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Old 02-11-2019, 09:05 AM
 
Location: Colorado Springs
2,886 posts, read 1,884,559 times
Reputation: 3202

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Why up north? Well, this is about more than simply chasing rooftops. Its about chasing maximum profit. Retailers will go where the customer base has the highest disposable income. These days, that's up north.
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Old 02-11-2019, 09:17 AM
Status: "Modern day Salem" (set 10 days ago)
 
Location: Colorado
798 posts, read 418,124 times
Reputation: 884
Quote:
Originally Posted by TCHP View Post
Why up north? Well, this is about more than simply chasing rooftops. Its about chasing maximum profit. Retailers will go where the customer base has the highest disposable income. These days, that's up north.
And available land?
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Old 02-11-2019, 02:05 PM
 
Location: Colorado Springs
2,886 posts, read 1,884,559 times
Reputation: 3202
Nahh, there is plenty of empty retail south of Woodman Rd along with some pretty good sized areas of undeveloped land. For instance, there is a huge triangle shaped area east of Academy, south of Austin Bluffs, reaching out to Barnes Rd that is not even incorporated into the city. It is a city-locked, county area with limited development that has hot air balloons launched out of it.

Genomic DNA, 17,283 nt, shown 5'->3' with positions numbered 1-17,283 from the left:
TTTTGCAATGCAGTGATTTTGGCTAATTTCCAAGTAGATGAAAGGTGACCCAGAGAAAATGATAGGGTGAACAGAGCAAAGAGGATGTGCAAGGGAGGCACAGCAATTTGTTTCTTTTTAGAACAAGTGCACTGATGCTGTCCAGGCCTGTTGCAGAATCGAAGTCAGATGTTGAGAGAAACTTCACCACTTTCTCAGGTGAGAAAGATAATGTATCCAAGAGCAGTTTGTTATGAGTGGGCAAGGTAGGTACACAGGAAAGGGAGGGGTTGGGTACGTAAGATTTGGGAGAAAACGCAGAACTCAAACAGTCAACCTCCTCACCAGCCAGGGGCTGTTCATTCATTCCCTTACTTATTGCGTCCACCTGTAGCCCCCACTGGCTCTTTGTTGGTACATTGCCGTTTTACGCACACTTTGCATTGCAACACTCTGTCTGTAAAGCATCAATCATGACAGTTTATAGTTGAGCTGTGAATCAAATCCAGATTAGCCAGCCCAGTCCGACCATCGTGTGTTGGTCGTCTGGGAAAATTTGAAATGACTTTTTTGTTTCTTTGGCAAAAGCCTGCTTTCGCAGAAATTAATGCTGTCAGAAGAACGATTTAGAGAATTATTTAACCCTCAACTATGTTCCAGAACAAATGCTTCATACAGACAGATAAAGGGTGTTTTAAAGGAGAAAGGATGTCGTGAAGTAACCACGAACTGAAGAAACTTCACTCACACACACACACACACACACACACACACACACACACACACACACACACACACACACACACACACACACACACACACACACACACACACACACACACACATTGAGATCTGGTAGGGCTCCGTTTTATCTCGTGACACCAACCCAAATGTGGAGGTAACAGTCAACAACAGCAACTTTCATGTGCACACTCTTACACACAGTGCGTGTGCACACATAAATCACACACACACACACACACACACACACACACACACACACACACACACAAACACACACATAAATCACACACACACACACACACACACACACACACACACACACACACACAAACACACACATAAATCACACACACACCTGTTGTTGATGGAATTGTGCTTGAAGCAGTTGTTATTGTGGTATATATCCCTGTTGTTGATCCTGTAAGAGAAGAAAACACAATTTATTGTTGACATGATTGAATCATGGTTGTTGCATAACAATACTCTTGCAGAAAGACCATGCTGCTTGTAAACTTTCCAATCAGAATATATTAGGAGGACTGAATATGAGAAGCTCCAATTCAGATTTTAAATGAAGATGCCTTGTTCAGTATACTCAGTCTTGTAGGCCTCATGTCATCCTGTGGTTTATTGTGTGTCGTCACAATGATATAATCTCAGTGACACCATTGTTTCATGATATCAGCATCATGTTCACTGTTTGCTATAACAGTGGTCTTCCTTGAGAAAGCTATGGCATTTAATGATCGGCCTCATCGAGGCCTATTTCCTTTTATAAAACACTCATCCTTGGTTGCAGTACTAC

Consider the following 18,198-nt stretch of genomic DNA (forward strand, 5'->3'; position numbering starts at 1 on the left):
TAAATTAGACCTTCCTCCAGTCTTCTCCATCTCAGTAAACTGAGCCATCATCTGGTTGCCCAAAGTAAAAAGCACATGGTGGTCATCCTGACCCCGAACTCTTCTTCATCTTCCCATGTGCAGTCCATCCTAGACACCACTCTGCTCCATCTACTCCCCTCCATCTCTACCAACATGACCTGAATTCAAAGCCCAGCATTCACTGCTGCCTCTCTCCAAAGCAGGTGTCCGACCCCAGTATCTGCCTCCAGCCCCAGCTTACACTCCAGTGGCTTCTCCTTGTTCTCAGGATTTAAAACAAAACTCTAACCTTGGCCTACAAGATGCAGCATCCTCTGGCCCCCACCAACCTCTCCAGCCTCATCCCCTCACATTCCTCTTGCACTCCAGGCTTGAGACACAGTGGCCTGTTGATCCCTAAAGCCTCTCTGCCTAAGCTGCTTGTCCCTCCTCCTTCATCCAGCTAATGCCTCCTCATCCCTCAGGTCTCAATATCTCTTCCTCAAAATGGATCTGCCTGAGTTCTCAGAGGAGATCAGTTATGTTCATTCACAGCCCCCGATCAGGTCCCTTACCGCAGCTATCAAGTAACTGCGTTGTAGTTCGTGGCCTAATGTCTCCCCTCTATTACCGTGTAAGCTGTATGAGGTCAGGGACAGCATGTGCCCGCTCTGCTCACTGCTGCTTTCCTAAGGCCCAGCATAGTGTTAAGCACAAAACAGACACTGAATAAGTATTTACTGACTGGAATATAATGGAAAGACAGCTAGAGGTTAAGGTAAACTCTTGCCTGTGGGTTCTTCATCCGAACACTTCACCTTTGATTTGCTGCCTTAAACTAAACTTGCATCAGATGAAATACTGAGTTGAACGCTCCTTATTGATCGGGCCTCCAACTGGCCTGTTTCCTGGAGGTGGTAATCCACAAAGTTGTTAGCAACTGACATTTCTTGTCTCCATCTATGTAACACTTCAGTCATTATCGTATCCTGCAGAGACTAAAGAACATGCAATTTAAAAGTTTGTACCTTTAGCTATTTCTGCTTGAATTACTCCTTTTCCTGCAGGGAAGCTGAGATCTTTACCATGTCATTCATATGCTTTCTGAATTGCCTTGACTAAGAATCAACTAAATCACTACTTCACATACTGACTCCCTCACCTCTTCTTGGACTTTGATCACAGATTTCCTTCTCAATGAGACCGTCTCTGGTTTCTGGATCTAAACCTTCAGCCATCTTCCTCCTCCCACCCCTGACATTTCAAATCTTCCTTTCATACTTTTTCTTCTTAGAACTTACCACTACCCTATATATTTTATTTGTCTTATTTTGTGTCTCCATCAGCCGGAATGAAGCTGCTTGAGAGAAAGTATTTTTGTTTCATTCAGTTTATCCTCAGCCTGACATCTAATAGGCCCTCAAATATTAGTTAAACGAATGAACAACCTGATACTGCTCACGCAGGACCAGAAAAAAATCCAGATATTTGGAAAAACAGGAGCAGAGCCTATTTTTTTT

Now, there may be better tax incentives to build new than to refurb an existing structure, but I'm not too well versed on that aspect of it.
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Old 02-11-2019, 09:24 PM
Status: "Modern day Salem" (set 10 days ago)
 
Location: Colorado
798 posts, read 418,124 times
Reputation: 884
Quote:
Originally Posted by TCHP View Post
Nahh, there is plenty of empty retail south of Woodman Rd along with some pretty good sized areas of undeveloped land. For instance, there is a huge triangle shaped area east of Academy, south of Austin Bluffs, reaching out to Barnes Rd that is not even incorporated into the city. It is a city-locked, county area with limited development that has hot air balloons launched out of it.

Now, there may be better tax incentives to build new than to refurb an existing structure, but I'm not too well versed on that aspect of it.
And does it matter what income levels are of people living there? Or is it important to be close to the freeway since it sounds like this is a destination store that will draw people from far away?
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Old 02-12-2019, 05:46 AM